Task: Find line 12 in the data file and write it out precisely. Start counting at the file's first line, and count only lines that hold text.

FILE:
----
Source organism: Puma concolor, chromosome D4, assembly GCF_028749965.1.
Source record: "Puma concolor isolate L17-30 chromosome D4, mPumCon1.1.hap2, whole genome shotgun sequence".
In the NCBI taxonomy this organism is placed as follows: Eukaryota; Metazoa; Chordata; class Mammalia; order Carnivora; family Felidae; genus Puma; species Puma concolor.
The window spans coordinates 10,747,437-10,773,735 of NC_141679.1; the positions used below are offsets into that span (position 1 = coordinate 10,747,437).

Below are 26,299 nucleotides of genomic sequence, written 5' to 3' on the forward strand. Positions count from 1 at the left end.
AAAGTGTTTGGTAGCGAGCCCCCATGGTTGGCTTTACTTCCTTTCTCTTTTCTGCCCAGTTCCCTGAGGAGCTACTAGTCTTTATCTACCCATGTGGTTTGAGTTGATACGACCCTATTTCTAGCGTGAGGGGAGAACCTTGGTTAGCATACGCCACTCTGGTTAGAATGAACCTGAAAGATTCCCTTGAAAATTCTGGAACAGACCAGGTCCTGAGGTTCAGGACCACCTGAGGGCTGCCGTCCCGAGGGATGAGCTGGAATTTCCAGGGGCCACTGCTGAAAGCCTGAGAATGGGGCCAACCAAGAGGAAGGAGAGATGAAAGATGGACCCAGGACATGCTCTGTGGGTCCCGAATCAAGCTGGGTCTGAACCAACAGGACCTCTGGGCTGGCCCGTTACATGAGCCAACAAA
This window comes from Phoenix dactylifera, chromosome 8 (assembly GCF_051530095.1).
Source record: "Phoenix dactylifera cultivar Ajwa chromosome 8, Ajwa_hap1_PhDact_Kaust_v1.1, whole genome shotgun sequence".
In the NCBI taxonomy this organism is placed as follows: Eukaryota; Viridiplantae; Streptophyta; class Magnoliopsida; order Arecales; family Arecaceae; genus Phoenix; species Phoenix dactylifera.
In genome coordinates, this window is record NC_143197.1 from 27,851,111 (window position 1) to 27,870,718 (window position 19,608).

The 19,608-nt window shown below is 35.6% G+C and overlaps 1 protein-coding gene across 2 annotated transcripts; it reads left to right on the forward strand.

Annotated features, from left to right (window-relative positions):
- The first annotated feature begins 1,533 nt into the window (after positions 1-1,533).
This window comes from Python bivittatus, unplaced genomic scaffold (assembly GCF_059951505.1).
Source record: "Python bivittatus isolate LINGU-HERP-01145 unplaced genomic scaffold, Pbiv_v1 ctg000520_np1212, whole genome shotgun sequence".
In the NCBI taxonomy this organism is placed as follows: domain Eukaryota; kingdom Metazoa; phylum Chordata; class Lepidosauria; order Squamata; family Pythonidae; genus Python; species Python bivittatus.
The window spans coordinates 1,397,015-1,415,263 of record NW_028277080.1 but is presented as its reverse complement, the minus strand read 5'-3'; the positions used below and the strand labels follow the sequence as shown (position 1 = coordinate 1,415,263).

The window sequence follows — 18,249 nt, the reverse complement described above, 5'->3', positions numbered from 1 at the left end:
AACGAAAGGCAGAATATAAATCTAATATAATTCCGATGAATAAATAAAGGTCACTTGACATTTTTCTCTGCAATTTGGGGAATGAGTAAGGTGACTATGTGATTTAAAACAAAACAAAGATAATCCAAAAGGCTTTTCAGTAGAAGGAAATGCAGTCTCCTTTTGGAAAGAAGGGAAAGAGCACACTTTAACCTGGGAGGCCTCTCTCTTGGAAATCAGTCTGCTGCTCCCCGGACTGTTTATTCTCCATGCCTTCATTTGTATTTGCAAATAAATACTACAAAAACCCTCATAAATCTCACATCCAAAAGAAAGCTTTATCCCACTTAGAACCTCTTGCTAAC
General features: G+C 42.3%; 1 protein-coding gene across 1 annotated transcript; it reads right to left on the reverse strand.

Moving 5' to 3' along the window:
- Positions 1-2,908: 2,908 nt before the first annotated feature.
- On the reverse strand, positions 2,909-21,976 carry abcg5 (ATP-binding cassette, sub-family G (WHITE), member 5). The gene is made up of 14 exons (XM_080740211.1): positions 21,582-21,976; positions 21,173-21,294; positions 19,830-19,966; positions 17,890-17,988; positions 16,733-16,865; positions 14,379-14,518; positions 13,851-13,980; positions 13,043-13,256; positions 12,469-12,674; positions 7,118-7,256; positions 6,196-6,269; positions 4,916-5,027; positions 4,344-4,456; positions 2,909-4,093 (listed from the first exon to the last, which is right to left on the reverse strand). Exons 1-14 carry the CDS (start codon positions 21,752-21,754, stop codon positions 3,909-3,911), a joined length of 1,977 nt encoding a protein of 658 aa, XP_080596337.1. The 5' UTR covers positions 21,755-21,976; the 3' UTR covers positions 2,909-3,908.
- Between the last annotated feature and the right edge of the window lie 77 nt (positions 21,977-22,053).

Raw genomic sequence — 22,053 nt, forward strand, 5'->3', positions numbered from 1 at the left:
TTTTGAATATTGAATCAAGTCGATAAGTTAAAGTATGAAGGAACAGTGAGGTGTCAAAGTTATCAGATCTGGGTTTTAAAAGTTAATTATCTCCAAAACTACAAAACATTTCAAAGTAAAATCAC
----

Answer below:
Annotated features, from left to right (window-relative positions):